Few­er­sand­storms give­hope­for cleaner air

China Daily (Canada) - - COMMENT -

It is de­press­ing be­ing sub­jected to Bei­jing’s pol­lu­tion. The World Health Or­ga­ni­za­tion stan­dards for the most harm­ful par­ti­cles, PM2.5, say that 20 is the rec­om­mended max­i­mum safe level, but we are so used to the strato­spheric mea­sure­ments from both the Bei­jing govern­ment and the US Em­bassy that even my iPhone app doesn’t set off alarm bells un­til the bench­mark of 200 is reached. Pol­lu­tion masks and ex­pen­sive air fil­ters are now an in­creas­ingly vis­i­ble ev­ery­day fash­ion ac­ces­sory for most for­eign­ers and many Chi­nese. Yet as many folks re­lo­cate from Bei­jing, and many more think of do­ing so, I think of sand­storms and have hope!

When I first came to Bei­jing a decade ago I dreaded spring­time, nor­mal­lymy fa­vorite sea­son. It wasn’t only the strong winds that could lit­er­ally bowl a per­son over, but the sand­storms that in­vari­ably ac­com­pa­nied the blasts, blocked our air pas­sages, buffed the shiny fin­ishes off our cars and caused people to wear all sorts of face cover­ings mak­ing them look like some­thing from a Hal­loween hor­ror movie.

There haven’t been any ap­pre­cia­ble sand­storms now for a num­ber of years. While we may suf­fer from air-poca­lypse at least we haven’t re­cently fallen vic­tim to “sandaged­don” as Bri­tish tabloids called it ear­lier this year when sand from the Sa­hara desert, 3,000 kilo­me­ters away, cov­ered cars and people alike in Bri­tain.

There were prodi­gious winds re­cently that all but blewme over, no easy task. Yet, re­mark­ably, I couldn’t de­tect a grain of sand. The rea­son that I amhope­ful is that this re­sult was no ac­ci­dent, but due to the hard work of gov­ern­men­tal and sci­en­tific ex­perts who re­versed de­ser­ti­fi­ca­tion of pre­vi­ously green ar­eas and re­claimed them by plant­ing trees and grasses, and us­ing other more in­ge­nious home­grown meth­ods.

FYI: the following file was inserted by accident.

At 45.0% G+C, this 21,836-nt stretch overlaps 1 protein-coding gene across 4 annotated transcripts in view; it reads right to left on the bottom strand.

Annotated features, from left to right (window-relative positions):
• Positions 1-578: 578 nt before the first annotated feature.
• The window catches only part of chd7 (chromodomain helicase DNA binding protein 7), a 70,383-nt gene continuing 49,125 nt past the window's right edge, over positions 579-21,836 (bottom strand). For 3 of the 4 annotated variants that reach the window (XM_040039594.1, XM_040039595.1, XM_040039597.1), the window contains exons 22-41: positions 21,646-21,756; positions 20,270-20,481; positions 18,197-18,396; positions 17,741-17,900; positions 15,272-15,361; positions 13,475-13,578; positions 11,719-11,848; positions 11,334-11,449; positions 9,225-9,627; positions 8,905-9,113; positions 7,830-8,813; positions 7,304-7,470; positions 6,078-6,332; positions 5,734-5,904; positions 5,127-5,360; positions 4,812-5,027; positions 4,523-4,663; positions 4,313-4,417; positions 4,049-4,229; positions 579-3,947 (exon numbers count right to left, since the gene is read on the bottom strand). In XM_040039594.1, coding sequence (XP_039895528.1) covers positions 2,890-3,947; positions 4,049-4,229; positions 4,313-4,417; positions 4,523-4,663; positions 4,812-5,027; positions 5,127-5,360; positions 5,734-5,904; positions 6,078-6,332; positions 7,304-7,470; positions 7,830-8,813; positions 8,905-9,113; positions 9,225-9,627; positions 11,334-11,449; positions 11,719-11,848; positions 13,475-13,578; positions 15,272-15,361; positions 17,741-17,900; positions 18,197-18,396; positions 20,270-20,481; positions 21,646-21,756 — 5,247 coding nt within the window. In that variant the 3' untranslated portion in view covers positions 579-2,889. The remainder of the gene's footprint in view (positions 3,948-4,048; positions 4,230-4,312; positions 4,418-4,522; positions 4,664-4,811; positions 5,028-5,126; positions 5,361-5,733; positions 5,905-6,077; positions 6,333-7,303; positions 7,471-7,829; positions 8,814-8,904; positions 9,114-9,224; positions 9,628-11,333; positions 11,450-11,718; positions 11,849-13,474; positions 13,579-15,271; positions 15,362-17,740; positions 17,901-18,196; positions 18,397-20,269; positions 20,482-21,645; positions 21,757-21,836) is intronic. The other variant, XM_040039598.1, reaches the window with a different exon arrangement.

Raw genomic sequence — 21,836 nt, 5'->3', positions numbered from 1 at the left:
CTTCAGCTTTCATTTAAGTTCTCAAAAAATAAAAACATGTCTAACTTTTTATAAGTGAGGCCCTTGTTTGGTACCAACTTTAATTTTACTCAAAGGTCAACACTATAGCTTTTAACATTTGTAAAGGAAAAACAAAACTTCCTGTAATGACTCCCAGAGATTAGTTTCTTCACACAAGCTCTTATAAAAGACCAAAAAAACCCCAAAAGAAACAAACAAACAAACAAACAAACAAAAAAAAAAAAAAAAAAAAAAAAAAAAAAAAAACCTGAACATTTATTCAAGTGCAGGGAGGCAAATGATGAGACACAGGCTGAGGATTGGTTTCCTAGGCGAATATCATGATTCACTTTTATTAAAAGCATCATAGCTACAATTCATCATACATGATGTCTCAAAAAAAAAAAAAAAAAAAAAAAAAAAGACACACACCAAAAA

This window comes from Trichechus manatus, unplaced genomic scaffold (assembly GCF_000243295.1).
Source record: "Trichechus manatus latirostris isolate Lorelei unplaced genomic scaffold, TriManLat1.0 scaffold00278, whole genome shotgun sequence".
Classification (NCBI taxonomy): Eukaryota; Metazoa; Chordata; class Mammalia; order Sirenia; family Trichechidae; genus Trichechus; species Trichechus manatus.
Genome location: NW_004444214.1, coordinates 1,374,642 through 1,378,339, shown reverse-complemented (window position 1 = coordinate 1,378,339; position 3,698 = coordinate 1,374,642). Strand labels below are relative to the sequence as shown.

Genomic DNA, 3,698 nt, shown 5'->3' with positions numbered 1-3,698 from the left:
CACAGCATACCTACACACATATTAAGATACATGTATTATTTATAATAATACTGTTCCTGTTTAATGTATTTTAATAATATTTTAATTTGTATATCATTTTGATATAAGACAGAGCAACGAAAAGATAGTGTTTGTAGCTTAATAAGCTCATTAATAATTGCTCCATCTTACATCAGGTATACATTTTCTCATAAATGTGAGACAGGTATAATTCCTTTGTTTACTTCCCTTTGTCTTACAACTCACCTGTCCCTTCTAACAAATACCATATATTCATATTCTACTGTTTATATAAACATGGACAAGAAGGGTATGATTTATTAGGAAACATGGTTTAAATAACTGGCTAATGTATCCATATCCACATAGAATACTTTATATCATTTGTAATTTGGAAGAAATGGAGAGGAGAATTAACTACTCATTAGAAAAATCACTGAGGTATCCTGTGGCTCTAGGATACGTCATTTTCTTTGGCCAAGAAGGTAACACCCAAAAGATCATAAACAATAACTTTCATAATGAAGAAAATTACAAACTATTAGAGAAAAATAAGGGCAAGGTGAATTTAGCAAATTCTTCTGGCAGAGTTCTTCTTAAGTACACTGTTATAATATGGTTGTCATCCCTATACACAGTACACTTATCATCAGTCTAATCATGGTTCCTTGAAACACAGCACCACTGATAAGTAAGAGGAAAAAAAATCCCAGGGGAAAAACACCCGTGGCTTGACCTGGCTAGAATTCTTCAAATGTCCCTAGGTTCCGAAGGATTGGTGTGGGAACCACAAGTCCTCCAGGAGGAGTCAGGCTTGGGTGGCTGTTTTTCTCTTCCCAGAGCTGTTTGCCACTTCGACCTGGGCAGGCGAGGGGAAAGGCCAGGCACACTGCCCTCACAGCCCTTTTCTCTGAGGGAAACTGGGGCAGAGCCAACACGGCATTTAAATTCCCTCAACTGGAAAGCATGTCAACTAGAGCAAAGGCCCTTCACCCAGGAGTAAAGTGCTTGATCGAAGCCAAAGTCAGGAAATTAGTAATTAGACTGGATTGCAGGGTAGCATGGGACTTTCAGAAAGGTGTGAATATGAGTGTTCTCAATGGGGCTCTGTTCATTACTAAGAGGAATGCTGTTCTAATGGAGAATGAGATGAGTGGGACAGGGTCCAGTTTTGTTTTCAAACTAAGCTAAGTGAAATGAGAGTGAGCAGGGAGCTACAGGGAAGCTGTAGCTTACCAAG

Re­mark­ably, 2.6 mil­lion square kilo­me­ters, more than one-quar­ter of China’s to­tal land area, are deserts. It is scant won­der then that China is the world’s leader in de­ser­ti­fi­ca­tion. And it comes as no sur­prise that in 2002 China en­acted the world’s first la­won con­trol­ling and pre­vent­ing de­ser­ti­fi­ca­tion. In fact, by 2020 the coun­try plans to re­claim 200,000 square kilo­me­ters of desert.

Us­ing con­ven­tional tech­nol­ogy, China, like other af­fected coun­tries, plants grasses and trees to an­chor the sand and keep it in place. This helps, but the winds can still carry grains of sand aloft. China has now gone to the next level and pi­o­neered the use of cyanobac­te­ria which can cre­ate a biocrust which is thick enough to help pro­mote top­soil and pre­vent ero­sion, even in the harsh desert en­vi­ron­ment.

So when I think of air pol­lu­tion, I know that it will one day be solved, and har­bor some hope it will be sooner rather than later. Es­ti­mates range from five to fifty years be­fore mean­ing­ful change can oc­cur and the costs are stag­ger­ing. Whole in­dus­tries will have to be up­rooted and the mix of en­ergy re­sources will have to be rad­i­cally changed.

Most young­sters to­day think of Lon­don fog as an up­scale fash­ion brand. Yet af­terWorldWar II the English cap­i­tal was plagued by ex­treme pol­lu­tion, even worse than we ex­pe­ri­ence on most bad days, much of it, as here, from burn­ing dirty coal. To­day, how­ever, Lon­don is a breath of fresh air al­beit af­ter many years, nu­mer­ous laws and reg­u­la­tions, and bil­lions of pounds ster­ling in anti-pol­lu­tion equip­ment later.

Yet think­ing back to the 2008 Olympics when Bei­jing and sur­round­ing pol­lut­ing fac­to­ries and power gen­er­a­tors were stopped, blue sky days re­turned. So we know that change is pos­si­ble.

My per­sonal hope is that based on the ex­pe­ri­ence of China’s con­quest of sand­storms, in part by the use of novel tech­nolo­gies, the air pol­lu­tion will be con­trolled in the not too dis­tant fu­ture. The au­thor is a se­nior ad­viser to Ts­inghua Univer­sity and for­mer di­rec­tor and vice-pres­i­dent of ABC Tele­vi­sion in New York.

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